Definition of Key Terms
Just intonation is defined as any musical temperament or tuning system in which ratios of whole numbers make frequencies of notes interrelated. Therefore, any interval being tuned in similar way is defined as just interval. The two notes between the intervals are members of the same harmonic series. Just intonation is often presented in the form of ratios, colons, fractions or with a flash. In some cases, justly tuned interval is provided between the two styles. However, just intervals are interchangeable and equivalent. Musical theory stresses that the two notes are tuned in frequency ratio as, for example, 1024:927. Such interval is justly tuned. However, in practice smaller numbers are presented in the ratio as more complex ratios are claimed to be rational intonation, not the just one. Intervals in just intonation are more consonant. Bagpipes, natural horns, trumpets, pedal steel guitars and long string instruments are designed for just intonation. (Jorgensen, p.65)
Equal temperament is defined as any musical system tuning in which identical frequency ratios characterizes every pair of adjacent notes. An interval in equal temperament is usually an octave which is divided into series of equal steps or, in other words, of equal frequency ratios. The widely used tuning system in Western music is twelve-tone equal temperament which is known to divide the octave into twelve equal parts. The interval remains the same between each step of the scale because interval’ identity fully depends on its ratio. Steps in the scale are geometric sequence of multiplications. (Jorgensen, p.83)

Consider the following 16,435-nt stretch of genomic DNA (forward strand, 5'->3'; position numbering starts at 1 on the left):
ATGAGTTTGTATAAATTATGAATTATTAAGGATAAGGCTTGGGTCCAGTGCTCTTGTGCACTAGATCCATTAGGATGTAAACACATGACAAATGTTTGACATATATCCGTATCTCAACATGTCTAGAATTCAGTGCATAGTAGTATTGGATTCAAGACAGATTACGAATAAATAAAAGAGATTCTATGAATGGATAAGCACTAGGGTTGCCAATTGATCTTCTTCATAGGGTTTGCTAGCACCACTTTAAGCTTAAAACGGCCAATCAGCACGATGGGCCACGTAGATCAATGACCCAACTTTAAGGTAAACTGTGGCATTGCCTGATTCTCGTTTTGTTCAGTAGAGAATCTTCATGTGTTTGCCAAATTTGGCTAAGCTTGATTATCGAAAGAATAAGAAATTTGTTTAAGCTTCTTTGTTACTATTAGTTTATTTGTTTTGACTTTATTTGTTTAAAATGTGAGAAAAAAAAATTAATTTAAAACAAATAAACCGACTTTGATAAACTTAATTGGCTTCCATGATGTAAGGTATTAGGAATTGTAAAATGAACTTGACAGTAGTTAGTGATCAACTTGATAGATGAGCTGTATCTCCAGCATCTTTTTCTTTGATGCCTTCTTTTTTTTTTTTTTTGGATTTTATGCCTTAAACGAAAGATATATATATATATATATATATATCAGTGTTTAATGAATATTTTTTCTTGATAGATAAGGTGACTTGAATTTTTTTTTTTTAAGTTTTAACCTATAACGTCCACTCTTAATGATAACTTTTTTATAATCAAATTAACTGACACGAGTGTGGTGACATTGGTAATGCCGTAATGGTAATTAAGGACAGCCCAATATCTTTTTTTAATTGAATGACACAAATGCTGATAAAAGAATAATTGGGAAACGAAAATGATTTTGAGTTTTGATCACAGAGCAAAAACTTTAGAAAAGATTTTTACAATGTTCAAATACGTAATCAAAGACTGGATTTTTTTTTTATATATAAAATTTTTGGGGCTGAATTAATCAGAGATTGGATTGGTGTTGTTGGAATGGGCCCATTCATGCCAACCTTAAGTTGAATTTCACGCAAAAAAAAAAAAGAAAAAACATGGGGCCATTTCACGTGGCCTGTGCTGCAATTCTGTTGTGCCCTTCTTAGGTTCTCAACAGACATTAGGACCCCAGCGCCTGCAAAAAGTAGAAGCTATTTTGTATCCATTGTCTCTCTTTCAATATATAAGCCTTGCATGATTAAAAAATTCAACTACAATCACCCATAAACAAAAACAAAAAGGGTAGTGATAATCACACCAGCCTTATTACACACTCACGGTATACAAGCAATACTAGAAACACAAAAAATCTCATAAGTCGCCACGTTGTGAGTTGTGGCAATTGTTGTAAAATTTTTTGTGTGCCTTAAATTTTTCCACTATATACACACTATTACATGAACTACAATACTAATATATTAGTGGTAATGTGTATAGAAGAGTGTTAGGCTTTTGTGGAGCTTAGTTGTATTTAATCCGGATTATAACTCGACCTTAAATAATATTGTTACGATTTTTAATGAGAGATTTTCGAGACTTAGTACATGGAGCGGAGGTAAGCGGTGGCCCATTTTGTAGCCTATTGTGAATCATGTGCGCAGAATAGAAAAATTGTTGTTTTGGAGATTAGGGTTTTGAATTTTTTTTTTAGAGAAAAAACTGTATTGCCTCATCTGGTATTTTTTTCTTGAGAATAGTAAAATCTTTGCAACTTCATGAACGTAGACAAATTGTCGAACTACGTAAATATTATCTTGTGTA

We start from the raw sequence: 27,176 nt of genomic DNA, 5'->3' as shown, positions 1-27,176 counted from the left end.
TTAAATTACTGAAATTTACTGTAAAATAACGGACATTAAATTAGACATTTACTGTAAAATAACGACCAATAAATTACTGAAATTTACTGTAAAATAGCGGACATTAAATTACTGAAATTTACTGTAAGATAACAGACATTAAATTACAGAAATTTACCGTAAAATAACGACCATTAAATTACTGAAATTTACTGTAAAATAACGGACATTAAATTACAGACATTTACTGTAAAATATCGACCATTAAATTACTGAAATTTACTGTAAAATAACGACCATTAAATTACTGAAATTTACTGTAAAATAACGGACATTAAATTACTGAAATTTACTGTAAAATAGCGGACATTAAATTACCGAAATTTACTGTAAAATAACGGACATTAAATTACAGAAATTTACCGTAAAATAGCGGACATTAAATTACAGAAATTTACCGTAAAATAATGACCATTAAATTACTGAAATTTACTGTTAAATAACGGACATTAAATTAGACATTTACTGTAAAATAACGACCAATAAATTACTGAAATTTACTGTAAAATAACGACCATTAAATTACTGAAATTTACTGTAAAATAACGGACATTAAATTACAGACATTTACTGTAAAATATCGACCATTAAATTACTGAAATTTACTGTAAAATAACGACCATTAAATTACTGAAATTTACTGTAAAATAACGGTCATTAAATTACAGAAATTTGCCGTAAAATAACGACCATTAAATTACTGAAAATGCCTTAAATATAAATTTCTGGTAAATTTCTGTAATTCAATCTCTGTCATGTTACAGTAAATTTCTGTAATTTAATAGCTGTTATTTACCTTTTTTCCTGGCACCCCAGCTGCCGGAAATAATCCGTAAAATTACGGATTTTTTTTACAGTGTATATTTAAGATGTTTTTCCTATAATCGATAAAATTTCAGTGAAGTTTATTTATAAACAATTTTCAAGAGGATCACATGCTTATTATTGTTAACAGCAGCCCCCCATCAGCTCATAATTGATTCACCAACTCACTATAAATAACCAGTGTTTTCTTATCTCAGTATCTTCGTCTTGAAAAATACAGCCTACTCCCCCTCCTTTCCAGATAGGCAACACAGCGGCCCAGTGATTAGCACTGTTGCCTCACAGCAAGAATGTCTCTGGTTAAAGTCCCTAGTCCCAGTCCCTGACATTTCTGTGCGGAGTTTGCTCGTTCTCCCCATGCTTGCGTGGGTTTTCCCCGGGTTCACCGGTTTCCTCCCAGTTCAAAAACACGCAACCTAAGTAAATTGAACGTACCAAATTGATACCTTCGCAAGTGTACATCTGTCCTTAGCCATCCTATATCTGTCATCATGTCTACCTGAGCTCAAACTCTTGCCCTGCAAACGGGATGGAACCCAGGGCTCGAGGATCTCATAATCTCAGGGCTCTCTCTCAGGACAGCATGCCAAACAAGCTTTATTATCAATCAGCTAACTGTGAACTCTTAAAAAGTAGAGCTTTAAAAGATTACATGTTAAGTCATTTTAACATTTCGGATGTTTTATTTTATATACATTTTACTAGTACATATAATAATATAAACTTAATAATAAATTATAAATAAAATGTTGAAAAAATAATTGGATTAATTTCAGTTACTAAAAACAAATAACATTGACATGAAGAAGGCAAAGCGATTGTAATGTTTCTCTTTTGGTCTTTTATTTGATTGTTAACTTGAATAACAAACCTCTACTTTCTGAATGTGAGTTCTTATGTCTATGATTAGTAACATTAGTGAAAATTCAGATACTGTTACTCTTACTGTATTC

Just Intonation vs. Equal Temperament
To understand better the difference between just intonation and equal temperament it is necessary to present all findings in a table form.
The intervals the sizes of just intervals are compared with sizes of intervals in equal temperament given in ratios and cents. (Burns, p.56)
Just intonation and equal temperament are usually compared as some intervals of equal temperament approximate some intervals of just intonation. Equal temperament is mostly used in Western music, whereas just intonation is used in any musical style. Equal temperament arranges all notes with the same basic interval or octave. In a tuning system where all intervals sound out of tune and they sound equally, all major thirds are claimed to have the same character as in just intonation, but the difference is that the intervals are slightly detuned. In contrast to just intonation, each interval in equal temperament possesses its own detuning degree. It is known that only some intervals approximate closely just intervals. For example, just thirds, fourths, fifths and sixths are approximate, whereas others are not. Therefore, just intonation and equal temperament has similar traits, but their differences make them fully independent tuning systems. (Grout & Palisca, p.134-138)
- Burns, E. M. Intervals, Scales, and Tuning, in The Psychology of Music. San Diego, Academic Press, 1999.
- Grout, D. J. & Palisca, Cl. A History of Western Music. New York, W.W. Norton & Company Inc., 2000.
- Jorgensen, Owen. Tuning. USA, Michigan State University Press, 1991.